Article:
Bullied, beaten, hospitalised. And it’s only his first day.
After the school bully puts Charlie in hospital, he doesn’t think things can get worse, until he starts seeing clouds of light surround strangers.
Charlie worries he’s hallucinating until the mysterious Colours Institute offers him an apprenticeship and a chance at the truth. He soon wishes he was hallucinating as the truth might mean he can manipulate the fabric of humanity.
Fighting against an enemy as ruthless as he his smart can Charlie and his new friends uncover the power he needs? And at what cost?
Charlie might be the most interesting person you meet this year. Why don’t you find out?
I received this book from the author via BookSirens for the purpose of this review. All comments and opinions are entirely my own.
What if the entire world was connected for one purpose and every person you met could have a profound impact on that purpose? What’s more, what if those Connections could be manipulated for bad? That’s where the Colours Institute comes in, to protect the Connections.
Colours is the debut novel of author Alastair Crombie, and I can tell from this one book that this is an author to watch in the upcoming years. YA is a difficult genre to write in because it feels like almost everything has been done before, but in Colours, it is a new story with some interesting aspects.
For it to be a Fantasy YA, it is surprisingly slow-paced as far as action goes, but I never grew bored of the story. In a rare (for me) instance, the information in learning about the Institute and developing strong admirations of characters was actually enough in this story. Usually I want authors to get through with the explaining as quick as possible and dive into the action, but this gradual, steady pace of a little bit of action, little bit of learning was actually perfect for Colours. At the end of the book, I know the characters well, I understand the Institute, I have my own theories, and I am motivated just like Charlie to make things count. Colours is truly the perfect introduction to this series, and now I’m ready for lots of action in book 2!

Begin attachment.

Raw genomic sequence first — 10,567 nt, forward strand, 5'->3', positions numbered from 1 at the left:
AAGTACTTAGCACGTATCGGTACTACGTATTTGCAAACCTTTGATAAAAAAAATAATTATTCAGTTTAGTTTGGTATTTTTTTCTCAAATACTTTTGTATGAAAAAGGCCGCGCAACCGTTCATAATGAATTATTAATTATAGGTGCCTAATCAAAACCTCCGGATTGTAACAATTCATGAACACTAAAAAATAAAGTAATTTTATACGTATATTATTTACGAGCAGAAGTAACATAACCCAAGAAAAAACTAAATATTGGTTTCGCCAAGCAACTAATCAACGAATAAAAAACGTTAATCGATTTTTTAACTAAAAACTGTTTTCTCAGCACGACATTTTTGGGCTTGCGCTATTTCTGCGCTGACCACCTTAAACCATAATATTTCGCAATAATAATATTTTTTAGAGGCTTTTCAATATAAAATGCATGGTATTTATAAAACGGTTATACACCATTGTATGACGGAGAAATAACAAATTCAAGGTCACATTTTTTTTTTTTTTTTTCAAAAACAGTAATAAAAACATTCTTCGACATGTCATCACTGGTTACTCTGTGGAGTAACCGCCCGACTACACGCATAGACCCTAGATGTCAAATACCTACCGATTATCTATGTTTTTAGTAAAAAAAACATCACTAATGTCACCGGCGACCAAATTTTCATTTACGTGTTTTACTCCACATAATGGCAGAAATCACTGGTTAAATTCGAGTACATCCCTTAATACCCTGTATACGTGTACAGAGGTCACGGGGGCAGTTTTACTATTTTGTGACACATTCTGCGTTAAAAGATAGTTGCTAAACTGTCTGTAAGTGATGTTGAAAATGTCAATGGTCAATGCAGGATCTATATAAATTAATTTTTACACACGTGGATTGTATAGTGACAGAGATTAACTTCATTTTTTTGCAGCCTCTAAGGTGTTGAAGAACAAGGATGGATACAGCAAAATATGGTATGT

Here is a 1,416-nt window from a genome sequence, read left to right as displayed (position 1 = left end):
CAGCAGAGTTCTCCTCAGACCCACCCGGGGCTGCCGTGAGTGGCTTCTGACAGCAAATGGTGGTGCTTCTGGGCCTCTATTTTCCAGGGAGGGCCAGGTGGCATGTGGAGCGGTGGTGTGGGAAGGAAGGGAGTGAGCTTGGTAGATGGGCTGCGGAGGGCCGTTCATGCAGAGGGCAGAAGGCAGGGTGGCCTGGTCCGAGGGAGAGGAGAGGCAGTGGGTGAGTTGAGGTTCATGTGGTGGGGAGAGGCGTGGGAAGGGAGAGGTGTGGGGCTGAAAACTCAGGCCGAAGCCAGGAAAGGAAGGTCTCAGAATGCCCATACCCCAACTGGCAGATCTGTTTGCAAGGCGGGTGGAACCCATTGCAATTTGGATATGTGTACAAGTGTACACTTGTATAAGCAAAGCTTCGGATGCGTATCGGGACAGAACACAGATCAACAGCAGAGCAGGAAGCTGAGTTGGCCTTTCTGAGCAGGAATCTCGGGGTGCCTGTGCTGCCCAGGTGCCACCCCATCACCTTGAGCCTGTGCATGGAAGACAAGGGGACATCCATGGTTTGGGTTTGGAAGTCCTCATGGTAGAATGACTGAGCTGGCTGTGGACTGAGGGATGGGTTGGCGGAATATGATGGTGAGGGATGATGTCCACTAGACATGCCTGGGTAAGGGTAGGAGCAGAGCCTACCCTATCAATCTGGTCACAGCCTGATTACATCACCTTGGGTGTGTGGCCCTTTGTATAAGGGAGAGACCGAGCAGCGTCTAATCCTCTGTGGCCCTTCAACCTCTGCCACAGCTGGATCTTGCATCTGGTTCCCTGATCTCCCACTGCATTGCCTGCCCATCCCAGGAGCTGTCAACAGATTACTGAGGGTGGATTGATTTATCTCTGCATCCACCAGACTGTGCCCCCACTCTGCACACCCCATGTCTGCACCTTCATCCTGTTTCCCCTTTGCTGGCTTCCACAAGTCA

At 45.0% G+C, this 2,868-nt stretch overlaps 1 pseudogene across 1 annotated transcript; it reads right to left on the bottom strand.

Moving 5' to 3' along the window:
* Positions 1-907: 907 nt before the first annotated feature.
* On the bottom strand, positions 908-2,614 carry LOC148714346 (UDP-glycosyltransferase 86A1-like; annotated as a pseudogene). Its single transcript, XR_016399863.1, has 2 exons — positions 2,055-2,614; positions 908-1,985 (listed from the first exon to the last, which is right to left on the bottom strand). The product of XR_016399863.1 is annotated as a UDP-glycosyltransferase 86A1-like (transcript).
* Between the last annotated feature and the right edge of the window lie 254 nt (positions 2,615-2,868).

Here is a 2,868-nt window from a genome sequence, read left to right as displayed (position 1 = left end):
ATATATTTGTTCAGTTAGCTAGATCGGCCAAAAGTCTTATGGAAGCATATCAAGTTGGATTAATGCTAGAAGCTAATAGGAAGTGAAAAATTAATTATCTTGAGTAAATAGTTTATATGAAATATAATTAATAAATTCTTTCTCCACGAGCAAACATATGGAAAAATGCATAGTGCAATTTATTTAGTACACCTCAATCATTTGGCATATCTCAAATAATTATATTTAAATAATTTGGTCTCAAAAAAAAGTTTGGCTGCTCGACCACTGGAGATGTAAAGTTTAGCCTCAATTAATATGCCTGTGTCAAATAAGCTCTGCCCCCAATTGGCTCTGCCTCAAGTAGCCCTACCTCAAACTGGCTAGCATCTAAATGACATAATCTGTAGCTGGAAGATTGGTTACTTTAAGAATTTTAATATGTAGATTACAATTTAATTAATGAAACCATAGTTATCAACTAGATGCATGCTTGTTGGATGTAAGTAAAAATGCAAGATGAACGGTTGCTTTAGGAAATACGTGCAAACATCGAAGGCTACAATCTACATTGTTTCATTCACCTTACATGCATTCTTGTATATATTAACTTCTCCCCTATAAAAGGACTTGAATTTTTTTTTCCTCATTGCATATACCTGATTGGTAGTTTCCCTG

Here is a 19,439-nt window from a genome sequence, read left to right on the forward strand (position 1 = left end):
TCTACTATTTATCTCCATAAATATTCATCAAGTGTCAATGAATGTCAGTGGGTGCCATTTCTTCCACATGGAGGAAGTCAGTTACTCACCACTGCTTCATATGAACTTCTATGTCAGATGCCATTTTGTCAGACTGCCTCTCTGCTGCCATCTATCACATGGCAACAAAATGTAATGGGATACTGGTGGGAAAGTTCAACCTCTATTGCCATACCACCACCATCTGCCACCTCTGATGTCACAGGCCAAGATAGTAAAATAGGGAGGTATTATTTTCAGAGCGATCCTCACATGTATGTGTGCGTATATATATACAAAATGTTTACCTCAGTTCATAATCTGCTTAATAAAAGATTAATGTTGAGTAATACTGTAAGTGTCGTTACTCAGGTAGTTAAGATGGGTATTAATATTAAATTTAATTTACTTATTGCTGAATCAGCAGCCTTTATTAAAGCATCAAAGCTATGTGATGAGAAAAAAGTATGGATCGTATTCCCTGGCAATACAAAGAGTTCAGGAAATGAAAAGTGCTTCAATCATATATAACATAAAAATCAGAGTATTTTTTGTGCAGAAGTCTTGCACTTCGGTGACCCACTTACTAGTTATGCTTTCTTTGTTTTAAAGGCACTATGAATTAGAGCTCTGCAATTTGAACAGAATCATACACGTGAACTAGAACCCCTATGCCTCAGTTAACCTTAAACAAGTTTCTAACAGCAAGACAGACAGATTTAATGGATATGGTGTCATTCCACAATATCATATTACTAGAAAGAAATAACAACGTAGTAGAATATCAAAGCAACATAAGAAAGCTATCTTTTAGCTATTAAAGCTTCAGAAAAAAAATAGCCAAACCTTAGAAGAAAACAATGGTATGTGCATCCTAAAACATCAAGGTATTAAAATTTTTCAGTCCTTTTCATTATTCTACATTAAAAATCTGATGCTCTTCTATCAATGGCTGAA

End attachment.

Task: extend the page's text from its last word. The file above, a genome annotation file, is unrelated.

This book is also deliciously British and I definitely read all of the conversations with a (terrible) British accent. I know nothing about the game of Cricket, so in my head I was picturing Baseball (yes, I know, terrible comparison), but I really enjoyed the scenes in which Charlie played and feel like I might understand it now *somewhat?*.
The reason Colours is only 4 stars instead of 5, is because I did find several instances in which grammar and spelling errors glitched my reading flow, and sometimes the writing confused me as far as time lapse goes. For example, I completely missed the transition from Charlie being 13 to the story skipping ahead to Charlie being 16. That may have been a flaw I had in the ARC I was reading, but I flipped back a few pages to see if I had skipped a page, and nothing. No indication that the story moved forward 3 years.
There is some mild American cursing (one “f-bomb” and one “gd”) and lots of British cursing used (I’m sure different regions would consider certain words very offensive). The only sexual content worthy of mention is in one scene in which Charlie says something that could be taken in a sexual way and two characters certainly take it that way and give him a hard time about being a virgin and make the comment “pop that–“well you know. There is no kissing, though the blossom of a romance is evident and could be expected in the upcoming release of book 2.